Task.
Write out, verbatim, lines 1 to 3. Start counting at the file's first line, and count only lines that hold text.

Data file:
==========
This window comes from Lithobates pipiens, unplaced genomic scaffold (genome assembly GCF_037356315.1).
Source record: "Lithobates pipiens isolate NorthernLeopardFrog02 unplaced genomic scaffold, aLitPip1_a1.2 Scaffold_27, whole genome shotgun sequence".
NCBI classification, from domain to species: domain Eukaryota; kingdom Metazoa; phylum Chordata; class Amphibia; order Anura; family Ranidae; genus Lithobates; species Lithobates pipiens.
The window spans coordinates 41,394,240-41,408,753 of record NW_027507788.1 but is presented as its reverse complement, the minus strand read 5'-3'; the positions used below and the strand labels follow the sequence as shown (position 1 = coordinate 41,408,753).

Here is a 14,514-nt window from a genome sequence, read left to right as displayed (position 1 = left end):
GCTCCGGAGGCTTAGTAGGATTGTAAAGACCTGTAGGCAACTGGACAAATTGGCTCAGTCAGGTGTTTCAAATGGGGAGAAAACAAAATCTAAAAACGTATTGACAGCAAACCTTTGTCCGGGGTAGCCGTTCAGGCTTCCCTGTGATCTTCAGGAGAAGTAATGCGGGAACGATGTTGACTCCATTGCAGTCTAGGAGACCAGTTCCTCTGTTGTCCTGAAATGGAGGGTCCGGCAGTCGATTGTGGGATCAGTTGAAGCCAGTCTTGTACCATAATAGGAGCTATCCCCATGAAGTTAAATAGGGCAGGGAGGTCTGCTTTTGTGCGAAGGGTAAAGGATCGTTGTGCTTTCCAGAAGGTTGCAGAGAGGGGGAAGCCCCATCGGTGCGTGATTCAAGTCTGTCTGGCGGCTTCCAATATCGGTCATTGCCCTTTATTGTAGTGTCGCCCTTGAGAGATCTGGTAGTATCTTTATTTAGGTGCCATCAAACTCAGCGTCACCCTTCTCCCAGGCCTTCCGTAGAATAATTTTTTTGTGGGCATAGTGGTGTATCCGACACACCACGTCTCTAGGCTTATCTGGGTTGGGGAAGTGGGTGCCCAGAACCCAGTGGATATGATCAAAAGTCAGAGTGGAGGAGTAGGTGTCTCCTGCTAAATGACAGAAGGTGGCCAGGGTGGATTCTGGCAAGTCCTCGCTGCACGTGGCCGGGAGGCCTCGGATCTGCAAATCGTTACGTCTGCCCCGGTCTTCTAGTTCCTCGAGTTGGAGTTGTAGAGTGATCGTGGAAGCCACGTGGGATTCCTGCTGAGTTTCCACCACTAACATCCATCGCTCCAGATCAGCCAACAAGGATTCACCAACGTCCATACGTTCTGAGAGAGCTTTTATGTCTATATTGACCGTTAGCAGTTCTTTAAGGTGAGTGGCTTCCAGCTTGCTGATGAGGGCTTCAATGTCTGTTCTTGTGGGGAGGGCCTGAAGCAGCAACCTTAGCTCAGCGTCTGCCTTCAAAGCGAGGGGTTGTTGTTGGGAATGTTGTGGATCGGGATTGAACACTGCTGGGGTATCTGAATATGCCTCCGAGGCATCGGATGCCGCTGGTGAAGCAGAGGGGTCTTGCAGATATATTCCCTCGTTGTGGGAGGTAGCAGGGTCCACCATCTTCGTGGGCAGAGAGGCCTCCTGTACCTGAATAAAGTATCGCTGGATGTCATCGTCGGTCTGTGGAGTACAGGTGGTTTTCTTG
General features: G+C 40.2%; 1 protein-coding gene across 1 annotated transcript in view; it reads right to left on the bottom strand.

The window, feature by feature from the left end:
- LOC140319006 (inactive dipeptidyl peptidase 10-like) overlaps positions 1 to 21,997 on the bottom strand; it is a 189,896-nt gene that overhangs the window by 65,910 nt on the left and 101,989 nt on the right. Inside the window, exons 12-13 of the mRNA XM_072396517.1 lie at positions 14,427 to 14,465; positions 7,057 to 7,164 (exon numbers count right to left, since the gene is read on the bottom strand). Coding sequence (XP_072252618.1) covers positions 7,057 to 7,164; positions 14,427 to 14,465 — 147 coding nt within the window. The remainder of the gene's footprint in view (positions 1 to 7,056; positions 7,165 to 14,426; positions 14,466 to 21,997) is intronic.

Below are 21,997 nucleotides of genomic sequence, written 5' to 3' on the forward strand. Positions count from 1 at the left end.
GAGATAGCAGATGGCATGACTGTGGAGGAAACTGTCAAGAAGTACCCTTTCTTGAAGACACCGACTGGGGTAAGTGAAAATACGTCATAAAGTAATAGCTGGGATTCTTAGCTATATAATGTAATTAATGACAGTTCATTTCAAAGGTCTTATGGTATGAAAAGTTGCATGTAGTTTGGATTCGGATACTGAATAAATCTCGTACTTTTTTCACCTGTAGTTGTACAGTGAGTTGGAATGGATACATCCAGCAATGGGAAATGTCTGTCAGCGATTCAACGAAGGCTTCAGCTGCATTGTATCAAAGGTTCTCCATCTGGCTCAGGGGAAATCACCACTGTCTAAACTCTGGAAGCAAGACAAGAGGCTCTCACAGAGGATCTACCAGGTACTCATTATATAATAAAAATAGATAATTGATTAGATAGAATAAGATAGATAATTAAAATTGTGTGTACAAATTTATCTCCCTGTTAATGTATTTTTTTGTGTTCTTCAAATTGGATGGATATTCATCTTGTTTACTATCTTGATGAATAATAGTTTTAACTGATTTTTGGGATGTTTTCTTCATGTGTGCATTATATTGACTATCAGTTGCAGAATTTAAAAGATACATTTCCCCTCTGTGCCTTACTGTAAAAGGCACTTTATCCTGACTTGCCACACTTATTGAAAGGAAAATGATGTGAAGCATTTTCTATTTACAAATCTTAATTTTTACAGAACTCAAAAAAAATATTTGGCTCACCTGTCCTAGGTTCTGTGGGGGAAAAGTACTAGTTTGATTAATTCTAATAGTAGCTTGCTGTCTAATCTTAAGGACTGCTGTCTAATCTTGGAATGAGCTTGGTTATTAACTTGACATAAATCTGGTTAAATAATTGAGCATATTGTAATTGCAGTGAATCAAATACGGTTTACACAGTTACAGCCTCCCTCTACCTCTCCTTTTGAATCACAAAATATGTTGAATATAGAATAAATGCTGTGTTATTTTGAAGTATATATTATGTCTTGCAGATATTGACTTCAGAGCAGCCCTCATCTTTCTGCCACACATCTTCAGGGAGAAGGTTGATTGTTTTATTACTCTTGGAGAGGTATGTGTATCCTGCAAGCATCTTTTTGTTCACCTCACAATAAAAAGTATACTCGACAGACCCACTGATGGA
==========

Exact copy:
This window comes from Lithobates pipiens, unplaced genomic scaffold (genome assembly GCF_037356315.1).
Source record: "Lithobates pipiens isolate NorthernLeopardFrog02 unplaced genomic scaffold, aLitPip1_a1.2 Scaffold_27, whole genome shotgun sequence".
NCBI classification, from domain to species: domain Eukaryota; kingdom Metazoa; phylum Chordata; class Amphibia; order Anura; family Ranidae; genus Lithobates; species Lithobates pipiens.